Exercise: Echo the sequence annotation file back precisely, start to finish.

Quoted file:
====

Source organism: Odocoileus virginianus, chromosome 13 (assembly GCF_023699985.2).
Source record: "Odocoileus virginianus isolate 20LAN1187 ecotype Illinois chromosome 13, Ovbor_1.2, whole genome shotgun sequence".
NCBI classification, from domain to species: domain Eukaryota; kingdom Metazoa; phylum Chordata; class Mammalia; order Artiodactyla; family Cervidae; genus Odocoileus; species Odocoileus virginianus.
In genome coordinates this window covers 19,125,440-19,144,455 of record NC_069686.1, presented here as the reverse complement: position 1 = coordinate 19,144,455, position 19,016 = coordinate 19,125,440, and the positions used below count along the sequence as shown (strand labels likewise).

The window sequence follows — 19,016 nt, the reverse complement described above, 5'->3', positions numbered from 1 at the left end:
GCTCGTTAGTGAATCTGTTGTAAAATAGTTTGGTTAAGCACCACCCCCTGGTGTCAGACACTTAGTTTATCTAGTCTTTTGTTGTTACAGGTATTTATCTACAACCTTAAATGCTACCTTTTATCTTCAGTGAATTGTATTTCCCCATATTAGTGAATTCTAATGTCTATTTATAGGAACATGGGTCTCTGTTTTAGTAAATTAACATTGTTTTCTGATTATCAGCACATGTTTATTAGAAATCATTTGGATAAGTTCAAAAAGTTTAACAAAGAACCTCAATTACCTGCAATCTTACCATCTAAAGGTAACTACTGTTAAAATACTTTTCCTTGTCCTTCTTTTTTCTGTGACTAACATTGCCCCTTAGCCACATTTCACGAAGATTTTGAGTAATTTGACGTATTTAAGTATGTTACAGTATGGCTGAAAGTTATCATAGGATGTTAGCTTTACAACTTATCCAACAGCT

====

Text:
Source organism: Odocoileus virginianus, chromosome 13 (assembly GCF_023699985.2).
Source record: "Odocoileus virginianus isolate 20LAN1187 ecotype Illinois chromosome 13, Ovbor_1.2, whole genome shotgun sequence".
NCBI classification, from domain to species: domain Eukaryota; kingdom Metazoa; phylum Chordata; class Mammalia; order Artiodactyla; family Cervidae; genus Odocoileus; species Odocoileus virginianus.
In genome coordinates this window covers 19,125,440-19,144,455 of record NC_069686.1, presented here as the reverse complement: position 1 = coordinate 19,144,455, position 19,016 = coordinate 19,125,440, and the positions used below count along the sequence as shown (strand labels likewise).

The window sequence follows — 19,016 nt, the reverse complement described above, 5'->3', positions numbered from 1 at the left end:
GCTCGTTAGTGAATCTGTTGTAAAATAGTTTGGTTAAGCACCACCCCCTGGTGTCAGACACTTAGTTTATCTAGTCTTTTGTTGTTACAGGTATTTATCTACAACCTTAAATGCTACCTTTTATCTTCAGTGAATTGTATTTCCCCATATTAGTGAATTCTAATGTCTATTTATAGGAACATGGGTCTCTGTTTTAGTAAATTAACATTGTTTTCTGATTATCAGCACATGTTTATTAGAAATCATTTGGATAAGTTCAAAAAGTTTAACAAAGAACCTCAATTACCTGCAATCTTACCATCTAAAGGTAACTACTGTTAAAATACTTTTCCTTGTCCTTCTTTTTTCTGTGACTAACATTGCCCCTTAGCCACATTTCACGAAGATTTTGAGTAATTTGACGTATTTAAGTATGTTACAGTATGGCTGAAAGTTATCATAGGATGTTAGCTTTACAACTTATCCAACAGCT